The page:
- Bed and Breakfast Inns (up to 5 rooms) (Sec. 26-10-020 (ii)) with additional limitations, such as prohibition of events per Sec. 26-88-118
- Hosted rentals (within a single-family home where owners must be on site) (Sec. 26-10-010 (dd))
- Farm stays (where owners must be on site, up to 5 rooms) (Sec. 26-10-010 (gg))
- Vacation rentals* (home or a guesthouse, up to 5 rooms) (Sec. 26-10-010 (ff))) with additional rooms and limitations in Sec. 26-88-120: For example, guests on site are limited to a maximum of 12 overnight guests and a total of 18 people on site during the day
*Vacation rentals are not allowed in the Sonoma Complex burn zone
The 12 “cottages” with one to three bedrooms and extra services (e.g., dining, pool, alcohol service, events, general store) are functionally a hotel in several buildings. Hotels are defined as a building or buildings with six or more guest rooms for transient occupancy and may include a variety of services, such as restaurants and meeting facilities. (Emphasis added) (Sec. 26-02-140)
This hospitality project is not “very low density” in the context of rural Sonoma County. We use an estimate of 24 guest rooms for the hotel because this captures the human density of the lodging component. Additionally, there is the major event center, quantified at 100 events per year, or 10,000 people, and up to 24 employees. The RRD zoning code regarding visitor serving use has some specificity – it allows “very low density” uses and gives examples such as RV parks, campgrounds etc. The combination of hotel and event center cannot be deemed “very low density” development on RRD land. Would a Marriott Hotel with “rural feel” be ok?
Beyond the language in the RRD zoning code, we look to the County’s own permit history to guide our understanding of appropriate visitor-serving uses on RRD land. As we understand the County’s permit history document, there is no precedent (unless possible grandfathering of legal, non-conforming uses) for allowing a hotel with an event center on RRD-zoned land. Indeed, “comparable projects” cited by the Solstice developer’s brochure show other comparable developments to this use are all located in commercial zoning (LC, C1, or K) or in cities.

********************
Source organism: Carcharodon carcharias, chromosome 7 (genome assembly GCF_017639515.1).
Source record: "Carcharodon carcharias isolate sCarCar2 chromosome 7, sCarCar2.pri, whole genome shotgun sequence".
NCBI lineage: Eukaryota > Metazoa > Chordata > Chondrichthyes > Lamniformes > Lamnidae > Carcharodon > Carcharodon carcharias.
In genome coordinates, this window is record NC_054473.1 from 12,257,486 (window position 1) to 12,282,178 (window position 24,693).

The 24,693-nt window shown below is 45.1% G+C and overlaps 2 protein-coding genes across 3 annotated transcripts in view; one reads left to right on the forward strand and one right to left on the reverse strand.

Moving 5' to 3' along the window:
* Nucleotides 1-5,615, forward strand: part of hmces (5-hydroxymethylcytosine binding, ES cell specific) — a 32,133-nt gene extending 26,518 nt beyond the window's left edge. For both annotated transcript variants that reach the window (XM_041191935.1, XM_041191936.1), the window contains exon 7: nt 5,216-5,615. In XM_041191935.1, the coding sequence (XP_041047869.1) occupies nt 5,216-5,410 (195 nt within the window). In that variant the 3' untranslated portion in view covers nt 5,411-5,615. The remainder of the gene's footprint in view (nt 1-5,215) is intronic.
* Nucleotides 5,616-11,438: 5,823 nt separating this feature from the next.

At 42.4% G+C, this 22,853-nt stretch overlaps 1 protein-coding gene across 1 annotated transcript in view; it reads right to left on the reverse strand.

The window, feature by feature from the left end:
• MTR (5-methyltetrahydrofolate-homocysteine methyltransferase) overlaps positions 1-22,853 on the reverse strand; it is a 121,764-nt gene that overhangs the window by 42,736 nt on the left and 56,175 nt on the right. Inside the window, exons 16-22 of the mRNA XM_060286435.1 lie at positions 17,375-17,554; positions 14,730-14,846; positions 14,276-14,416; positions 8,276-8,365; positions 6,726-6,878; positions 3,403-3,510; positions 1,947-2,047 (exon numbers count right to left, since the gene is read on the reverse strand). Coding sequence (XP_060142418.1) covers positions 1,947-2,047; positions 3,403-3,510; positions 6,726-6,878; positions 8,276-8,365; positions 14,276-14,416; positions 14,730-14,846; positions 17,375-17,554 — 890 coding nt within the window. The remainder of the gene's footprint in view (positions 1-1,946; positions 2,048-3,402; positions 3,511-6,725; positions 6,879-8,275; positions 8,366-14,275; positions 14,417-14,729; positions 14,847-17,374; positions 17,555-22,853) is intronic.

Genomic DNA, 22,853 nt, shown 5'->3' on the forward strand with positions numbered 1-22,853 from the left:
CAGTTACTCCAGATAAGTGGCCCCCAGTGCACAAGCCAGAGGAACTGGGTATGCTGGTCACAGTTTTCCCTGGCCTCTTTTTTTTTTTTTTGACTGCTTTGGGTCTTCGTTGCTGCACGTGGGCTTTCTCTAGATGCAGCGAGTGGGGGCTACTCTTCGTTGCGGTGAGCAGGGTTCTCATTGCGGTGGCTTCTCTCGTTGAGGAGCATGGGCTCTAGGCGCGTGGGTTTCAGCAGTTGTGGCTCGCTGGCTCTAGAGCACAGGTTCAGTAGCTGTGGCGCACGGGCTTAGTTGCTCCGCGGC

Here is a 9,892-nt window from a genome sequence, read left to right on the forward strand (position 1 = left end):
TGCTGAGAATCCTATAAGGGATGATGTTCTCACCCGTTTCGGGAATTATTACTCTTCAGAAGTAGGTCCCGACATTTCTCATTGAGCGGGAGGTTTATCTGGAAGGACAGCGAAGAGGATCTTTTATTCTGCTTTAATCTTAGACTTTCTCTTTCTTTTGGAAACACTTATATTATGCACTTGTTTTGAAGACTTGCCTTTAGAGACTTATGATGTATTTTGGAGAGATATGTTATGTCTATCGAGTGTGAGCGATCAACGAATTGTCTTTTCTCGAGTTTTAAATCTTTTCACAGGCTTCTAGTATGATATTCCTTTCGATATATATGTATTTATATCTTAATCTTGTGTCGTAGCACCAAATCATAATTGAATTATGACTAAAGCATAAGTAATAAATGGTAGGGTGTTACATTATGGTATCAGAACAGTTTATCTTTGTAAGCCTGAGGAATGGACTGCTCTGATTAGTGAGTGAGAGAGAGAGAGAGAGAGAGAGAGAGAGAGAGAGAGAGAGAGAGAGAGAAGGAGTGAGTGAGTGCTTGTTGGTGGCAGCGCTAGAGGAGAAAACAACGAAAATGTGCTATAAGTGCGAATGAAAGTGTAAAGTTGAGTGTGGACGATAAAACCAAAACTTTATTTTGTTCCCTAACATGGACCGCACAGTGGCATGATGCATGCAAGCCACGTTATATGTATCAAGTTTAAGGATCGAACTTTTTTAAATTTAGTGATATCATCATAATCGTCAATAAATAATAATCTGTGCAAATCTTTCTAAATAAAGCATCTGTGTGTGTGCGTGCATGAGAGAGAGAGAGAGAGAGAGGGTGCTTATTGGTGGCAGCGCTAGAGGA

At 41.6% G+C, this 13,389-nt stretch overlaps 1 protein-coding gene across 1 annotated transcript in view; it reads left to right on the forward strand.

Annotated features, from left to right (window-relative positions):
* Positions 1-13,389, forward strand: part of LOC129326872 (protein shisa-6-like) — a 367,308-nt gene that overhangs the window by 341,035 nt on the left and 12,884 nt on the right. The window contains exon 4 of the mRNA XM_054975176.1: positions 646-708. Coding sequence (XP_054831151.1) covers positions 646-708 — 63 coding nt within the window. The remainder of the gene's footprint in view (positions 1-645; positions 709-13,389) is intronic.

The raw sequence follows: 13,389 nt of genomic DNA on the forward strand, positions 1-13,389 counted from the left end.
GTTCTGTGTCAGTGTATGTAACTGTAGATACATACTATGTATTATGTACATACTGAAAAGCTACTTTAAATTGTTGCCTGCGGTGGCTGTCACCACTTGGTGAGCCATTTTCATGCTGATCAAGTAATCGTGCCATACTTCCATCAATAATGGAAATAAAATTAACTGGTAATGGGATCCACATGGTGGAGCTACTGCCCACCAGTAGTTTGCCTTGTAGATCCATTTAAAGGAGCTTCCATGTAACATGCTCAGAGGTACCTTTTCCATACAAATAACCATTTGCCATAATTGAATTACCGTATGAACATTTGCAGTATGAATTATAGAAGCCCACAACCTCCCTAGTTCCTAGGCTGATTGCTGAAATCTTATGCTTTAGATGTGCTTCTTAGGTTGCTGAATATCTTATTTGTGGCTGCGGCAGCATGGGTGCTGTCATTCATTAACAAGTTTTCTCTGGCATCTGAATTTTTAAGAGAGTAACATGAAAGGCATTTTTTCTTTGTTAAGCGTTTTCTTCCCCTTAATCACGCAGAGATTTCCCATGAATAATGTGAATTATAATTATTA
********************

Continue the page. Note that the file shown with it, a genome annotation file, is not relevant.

Community Separator consistency finding
Community Separator policy requires strict scrutiny of the development’s density and intensity, and the BZA must make a finding that the project will not “increase the allowed density or intensity of development within [the] Community Separator.”
State law requires that preserving Community Separators be given planning priority over other considerations, such as interpretations based on pre-existing uses. This guidance, codified as Gov. Code Section 65041.1, prioritizes Community Separators. Briefly, the priorities are to: a. Promote infill development and rehabilitation and utilization of existing infrastructure, including water, sewer, and transportation. b. Protect the state’s natural and working lands, including “greenbelts,” agricultural land, lands of cultural and historic significance, wetlands, and wildlands. c. Develop in an efficient manner that limits sprawl and minimizes costs to taxpayers.
Community Separators are anti-urban sprawl. The BZA’s finding will have consequences. There are thousands of parcels zoned RRD. We are concerned approval of this project would set a development-inducing precedent for rural lands. More commercialization of rural lands, more weddings, visitor-packed events, restaurants, bars, and music. It would endanger our rural heritage – a very precious commodity and a unique quality associated with Sonoma County life. Sprawl is also an inefficient and costly development pattern, as State law establishes. The voters knew this, and they overwhelmingly supported infill development, preservation of rural character and watershed protection.
It is not appropriate for this body to go around the vote of the people.
Final words – Public Safety
Conservation Action is concerned about inappropriate or unnecessary development in the Wildland-Urban Interface. Science tells us that urban or semi-urban development in the WUI creates increased fire risks. That affects the entire community.
This project is in a fire zone. Were it a vacation rental with multiple rooms, it could not be approved. The BZA should not approve a project that sets a bad precedent for fire safety in our rural lands.
Thank you for considering our comments.
Michael Allen, Board Chairman
Janis Watkins, Executive Board member